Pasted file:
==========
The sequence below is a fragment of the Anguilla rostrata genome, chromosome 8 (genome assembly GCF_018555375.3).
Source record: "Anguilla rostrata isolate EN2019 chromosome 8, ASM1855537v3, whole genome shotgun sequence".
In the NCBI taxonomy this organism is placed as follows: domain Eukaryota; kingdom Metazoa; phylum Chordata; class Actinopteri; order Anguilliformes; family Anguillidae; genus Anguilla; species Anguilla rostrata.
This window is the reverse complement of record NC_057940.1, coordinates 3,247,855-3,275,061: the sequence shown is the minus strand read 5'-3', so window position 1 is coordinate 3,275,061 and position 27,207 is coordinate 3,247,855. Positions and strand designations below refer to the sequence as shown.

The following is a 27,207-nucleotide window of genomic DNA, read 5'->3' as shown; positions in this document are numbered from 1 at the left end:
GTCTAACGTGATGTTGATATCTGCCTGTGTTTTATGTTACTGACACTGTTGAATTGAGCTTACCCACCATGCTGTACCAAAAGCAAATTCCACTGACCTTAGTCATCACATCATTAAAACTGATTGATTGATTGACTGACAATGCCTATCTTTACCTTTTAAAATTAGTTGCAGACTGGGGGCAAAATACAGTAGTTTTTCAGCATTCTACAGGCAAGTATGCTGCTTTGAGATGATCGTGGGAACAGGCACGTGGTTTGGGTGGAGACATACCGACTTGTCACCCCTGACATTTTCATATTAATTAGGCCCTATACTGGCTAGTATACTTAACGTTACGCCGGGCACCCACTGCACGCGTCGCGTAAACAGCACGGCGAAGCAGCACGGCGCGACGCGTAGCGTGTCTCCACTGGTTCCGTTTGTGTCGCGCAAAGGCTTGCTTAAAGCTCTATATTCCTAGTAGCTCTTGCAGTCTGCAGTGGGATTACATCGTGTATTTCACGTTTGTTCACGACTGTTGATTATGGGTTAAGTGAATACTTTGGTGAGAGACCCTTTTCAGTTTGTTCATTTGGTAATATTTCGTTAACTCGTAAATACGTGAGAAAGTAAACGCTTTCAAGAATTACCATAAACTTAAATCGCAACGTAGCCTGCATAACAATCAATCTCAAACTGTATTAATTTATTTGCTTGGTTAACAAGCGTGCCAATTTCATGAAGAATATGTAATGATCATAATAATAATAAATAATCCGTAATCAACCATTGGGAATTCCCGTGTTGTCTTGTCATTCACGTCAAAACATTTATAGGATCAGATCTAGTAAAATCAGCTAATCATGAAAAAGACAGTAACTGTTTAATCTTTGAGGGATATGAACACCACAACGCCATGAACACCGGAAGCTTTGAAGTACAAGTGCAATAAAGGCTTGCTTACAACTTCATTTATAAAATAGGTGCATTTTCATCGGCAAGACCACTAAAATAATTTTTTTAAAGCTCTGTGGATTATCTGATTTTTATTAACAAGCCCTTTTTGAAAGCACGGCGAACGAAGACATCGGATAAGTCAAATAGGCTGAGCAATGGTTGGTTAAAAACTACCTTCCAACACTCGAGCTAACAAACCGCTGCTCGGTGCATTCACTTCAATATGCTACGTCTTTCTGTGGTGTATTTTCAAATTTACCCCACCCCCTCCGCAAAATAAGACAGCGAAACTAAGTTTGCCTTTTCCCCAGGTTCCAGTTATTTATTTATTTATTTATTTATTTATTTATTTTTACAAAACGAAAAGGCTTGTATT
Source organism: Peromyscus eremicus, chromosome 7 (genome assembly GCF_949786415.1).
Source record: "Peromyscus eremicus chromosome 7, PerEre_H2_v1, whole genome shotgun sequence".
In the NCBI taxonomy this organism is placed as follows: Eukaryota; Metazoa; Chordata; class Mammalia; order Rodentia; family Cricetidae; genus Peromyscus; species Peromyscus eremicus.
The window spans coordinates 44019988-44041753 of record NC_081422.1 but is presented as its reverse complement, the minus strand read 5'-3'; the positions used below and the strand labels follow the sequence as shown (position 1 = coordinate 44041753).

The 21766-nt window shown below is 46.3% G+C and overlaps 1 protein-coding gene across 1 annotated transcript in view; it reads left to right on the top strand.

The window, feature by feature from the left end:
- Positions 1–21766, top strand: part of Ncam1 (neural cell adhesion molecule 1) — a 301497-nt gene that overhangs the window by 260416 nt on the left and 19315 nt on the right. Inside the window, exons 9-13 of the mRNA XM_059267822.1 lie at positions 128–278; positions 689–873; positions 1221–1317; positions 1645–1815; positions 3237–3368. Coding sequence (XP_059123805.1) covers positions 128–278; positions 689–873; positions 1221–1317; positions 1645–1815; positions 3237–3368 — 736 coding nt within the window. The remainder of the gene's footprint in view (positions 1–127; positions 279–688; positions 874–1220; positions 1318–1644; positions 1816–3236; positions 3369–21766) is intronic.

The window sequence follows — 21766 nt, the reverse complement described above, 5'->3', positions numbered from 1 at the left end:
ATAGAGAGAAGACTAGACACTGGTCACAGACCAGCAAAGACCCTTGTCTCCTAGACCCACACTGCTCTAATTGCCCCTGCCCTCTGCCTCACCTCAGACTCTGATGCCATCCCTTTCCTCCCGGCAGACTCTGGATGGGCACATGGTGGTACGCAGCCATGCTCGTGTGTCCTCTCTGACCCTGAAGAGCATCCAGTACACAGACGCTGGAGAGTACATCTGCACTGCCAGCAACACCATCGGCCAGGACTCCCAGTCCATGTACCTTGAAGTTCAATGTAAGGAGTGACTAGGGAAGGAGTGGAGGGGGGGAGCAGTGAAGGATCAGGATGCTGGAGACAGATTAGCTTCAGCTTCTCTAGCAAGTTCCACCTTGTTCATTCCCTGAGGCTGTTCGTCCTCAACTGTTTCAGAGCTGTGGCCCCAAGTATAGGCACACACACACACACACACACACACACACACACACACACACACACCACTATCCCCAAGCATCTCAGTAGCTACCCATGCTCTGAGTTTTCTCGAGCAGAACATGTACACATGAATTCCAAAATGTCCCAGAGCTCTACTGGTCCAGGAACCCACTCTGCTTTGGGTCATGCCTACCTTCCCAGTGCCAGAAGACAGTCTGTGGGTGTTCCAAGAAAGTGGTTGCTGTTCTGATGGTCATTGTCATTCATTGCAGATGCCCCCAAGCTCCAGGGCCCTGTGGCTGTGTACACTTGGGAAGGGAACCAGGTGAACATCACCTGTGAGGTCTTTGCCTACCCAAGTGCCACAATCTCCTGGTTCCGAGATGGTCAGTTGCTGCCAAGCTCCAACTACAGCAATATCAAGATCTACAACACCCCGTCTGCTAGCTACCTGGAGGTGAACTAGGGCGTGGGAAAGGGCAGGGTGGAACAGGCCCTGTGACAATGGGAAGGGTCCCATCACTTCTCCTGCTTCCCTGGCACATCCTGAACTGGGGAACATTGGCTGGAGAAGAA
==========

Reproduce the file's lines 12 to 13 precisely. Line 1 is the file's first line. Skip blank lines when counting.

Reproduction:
The window, feature by feature from the left end:
- Positions 1–21766, top strand: part of Ncam1 (neural cell adhesion molecule 1) — a 301497-nt gene that overhangs the window by 260416 nt on the left and 19315 nt on the right. Inside the window, exons 9-13 of the mRNA XM_059267822.1 lie at positions 128–278; positions 689–873; positions 1221–1317; positions 1645–1815; positions 3237–3368. Coding sequence (XP_059123805.1) covers positions 128–278; positions 689–873; positions 1221–1317; positions 1645–1815; positions 3237–3368 — 736 coding nt within the window. The remainder of the gene's footprint in view (positions 1–127; positions 279–688; positions 874–1220; positions 1318–1644; positions 1816–3236; positions 3369–21766) is intronic.